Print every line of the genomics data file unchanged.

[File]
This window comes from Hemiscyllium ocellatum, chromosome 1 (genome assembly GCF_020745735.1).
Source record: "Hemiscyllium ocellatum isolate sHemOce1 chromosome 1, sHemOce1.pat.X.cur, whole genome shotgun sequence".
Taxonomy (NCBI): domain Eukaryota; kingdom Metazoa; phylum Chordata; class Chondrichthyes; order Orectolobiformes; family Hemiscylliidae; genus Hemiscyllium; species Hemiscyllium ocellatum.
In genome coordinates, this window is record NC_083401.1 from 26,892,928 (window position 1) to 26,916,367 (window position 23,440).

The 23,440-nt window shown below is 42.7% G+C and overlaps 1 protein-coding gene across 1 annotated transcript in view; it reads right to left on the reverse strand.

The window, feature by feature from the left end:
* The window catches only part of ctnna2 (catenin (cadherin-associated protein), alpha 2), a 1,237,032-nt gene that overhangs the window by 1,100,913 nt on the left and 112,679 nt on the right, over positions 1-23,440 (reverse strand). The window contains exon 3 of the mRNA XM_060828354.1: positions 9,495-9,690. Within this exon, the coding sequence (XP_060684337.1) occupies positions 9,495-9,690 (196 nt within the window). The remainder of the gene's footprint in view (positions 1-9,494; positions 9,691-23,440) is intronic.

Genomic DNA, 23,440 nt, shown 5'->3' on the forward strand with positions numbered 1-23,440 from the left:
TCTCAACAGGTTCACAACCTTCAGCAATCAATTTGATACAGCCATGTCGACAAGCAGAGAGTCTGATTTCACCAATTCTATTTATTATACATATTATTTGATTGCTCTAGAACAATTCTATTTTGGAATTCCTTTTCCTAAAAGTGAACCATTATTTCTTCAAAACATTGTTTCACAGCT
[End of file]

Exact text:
This window comes from Hemiscyllium ocellatum, chromosome 1 (genome assembly GCF_020745735.1).
Source record: "Hemiscyllium ocellatum isolate sHemOce1 chromosome 1, sHemOce1.pat.X.cur, whole genome shotgun sequence".
Taxonomy (NCBI): domain Eukaryota; kingdom Metazoa; phylum Chordata; class Chondrichthyes; order Orectolobiformes; family Hemiscylliidae; genus Hemiscyllium; species Hemiscyllium ocellatum.
In genome coordinates, this window is record NC_083401.1 from 26,892,928 (window position 1) to 26,916,367 (window position 23,440).

The 23,440-nt window shown below is 42.7% G+C and overlaps 1 protein-coding gene across 1 annotated transcript in view; it reads right to left on the reverse strand.

The window, feature by feature from the left end:
* The window catches only part of ctnna2 (catenin (cadherin-associated protein), alpha 2), a 1,237,032-nt gene that overhangs the window by 1,100,913 nt on the left and 112,679 nt on the right, over positions 1-23,440 (reverse strand). The window contains exon 3 of the mRNA XM_060828354.1: positions 9,495-9,690. Within this exon, the coding sequence (XP_060684337.1) occupies positions 9,495-9,690 (196 nt within the window). The remainder of the gene's footprint in view (positions 1-9,494; positions 9,691-23,440) is intronic.

Genomic DNA, 23,440 nt, shown 5'->3' on the forward strand with positions numbered 1-23,440 from the left:
TCTCAACAGGTTCACAACCTTCAGCAATCAATTTGATACAGCCATGTCGACAAGCAGAGAGTCTGATTTCACCAATTCTATTTATTATACATATTATTTGATTGCTCTAGAACAATTCTATTTTGGAATTCCTTTTCCTAAAAGTGAACCATTATTTCTTCAAAACATTGTTTCACAGCT